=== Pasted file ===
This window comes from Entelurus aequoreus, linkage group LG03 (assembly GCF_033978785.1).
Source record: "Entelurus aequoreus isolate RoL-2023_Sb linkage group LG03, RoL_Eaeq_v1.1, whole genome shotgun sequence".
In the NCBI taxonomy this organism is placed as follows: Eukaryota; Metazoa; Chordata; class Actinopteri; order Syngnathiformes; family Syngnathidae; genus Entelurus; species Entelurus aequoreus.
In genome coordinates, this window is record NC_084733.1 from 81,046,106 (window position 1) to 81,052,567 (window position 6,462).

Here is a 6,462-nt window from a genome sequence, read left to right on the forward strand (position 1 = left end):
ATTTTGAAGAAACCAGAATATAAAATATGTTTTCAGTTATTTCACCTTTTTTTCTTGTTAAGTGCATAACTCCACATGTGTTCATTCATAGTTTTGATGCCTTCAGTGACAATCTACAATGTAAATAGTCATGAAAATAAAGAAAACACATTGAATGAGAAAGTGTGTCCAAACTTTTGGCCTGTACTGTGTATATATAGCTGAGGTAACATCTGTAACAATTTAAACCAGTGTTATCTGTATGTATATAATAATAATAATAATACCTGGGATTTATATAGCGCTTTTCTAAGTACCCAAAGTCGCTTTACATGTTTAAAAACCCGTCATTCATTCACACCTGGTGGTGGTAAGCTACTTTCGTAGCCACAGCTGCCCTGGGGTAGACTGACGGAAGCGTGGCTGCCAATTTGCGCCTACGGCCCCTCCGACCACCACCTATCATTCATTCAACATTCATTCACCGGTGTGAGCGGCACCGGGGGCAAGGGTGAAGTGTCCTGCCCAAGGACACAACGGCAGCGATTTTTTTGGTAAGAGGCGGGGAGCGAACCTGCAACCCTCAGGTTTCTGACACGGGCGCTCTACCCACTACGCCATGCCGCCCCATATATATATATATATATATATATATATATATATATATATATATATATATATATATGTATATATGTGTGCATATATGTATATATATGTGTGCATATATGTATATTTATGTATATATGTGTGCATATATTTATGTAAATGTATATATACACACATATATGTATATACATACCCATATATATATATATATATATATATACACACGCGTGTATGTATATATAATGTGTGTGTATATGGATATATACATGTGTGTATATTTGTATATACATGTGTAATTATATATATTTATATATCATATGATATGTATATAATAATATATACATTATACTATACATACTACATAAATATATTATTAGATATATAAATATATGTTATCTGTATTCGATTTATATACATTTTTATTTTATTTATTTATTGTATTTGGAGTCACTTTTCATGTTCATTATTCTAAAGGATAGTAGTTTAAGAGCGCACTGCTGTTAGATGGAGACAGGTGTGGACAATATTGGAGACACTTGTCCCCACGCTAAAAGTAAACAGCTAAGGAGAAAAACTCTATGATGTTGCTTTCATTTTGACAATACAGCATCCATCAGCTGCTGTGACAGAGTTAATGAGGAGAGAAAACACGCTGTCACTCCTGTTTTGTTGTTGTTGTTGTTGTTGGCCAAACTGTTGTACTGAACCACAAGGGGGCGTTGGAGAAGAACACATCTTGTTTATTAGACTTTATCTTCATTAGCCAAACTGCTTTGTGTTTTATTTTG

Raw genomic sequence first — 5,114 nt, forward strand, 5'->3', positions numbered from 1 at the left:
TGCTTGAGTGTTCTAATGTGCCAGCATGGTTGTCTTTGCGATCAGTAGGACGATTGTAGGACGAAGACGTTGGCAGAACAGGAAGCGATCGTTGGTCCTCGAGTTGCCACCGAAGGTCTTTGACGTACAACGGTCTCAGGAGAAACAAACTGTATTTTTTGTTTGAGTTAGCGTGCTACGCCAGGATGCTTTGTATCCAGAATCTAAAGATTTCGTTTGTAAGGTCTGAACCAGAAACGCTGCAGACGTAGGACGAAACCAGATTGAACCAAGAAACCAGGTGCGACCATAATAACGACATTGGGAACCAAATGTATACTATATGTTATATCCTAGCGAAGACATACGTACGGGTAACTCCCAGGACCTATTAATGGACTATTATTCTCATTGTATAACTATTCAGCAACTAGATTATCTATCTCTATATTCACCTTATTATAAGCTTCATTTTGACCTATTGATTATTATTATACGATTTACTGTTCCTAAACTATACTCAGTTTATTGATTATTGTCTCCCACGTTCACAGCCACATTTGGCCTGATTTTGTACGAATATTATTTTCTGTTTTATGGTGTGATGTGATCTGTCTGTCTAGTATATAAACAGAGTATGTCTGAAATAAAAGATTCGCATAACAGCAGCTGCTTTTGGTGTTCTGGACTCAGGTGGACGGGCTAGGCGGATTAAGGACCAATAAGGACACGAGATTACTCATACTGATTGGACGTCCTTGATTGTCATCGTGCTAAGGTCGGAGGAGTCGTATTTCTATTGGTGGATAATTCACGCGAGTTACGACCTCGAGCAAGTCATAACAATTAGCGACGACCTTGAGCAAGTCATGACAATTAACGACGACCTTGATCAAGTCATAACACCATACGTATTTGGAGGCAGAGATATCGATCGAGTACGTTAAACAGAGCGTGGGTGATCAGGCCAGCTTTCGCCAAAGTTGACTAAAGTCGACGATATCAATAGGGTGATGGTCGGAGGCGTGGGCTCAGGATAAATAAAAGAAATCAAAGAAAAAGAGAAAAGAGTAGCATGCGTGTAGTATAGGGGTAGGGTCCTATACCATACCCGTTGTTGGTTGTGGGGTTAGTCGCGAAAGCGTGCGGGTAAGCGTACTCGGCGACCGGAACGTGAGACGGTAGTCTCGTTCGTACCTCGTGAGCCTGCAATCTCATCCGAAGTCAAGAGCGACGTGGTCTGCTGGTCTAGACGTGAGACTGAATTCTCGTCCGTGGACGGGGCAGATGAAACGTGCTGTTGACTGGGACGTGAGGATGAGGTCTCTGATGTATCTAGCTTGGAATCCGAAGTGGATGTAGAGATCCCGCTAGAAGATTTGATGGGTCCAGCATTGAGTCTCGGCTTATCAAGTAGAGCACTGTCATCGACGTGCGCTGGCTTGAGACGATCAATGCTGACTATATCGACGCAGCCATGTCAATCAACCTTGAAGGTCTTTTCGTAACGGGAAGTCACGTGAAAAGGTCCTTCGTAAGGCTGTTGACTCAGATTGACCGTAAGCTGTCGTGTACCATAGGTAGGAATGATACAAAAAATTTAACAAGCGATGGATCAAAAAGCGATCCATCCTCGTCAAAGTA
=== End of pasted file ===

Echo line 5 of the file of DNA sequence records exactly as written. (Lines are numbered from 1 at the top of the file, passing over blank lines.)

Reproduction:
Here is a 6,462-nt window from a genome sequence, read left to right on the forward strand (position 1 = left end):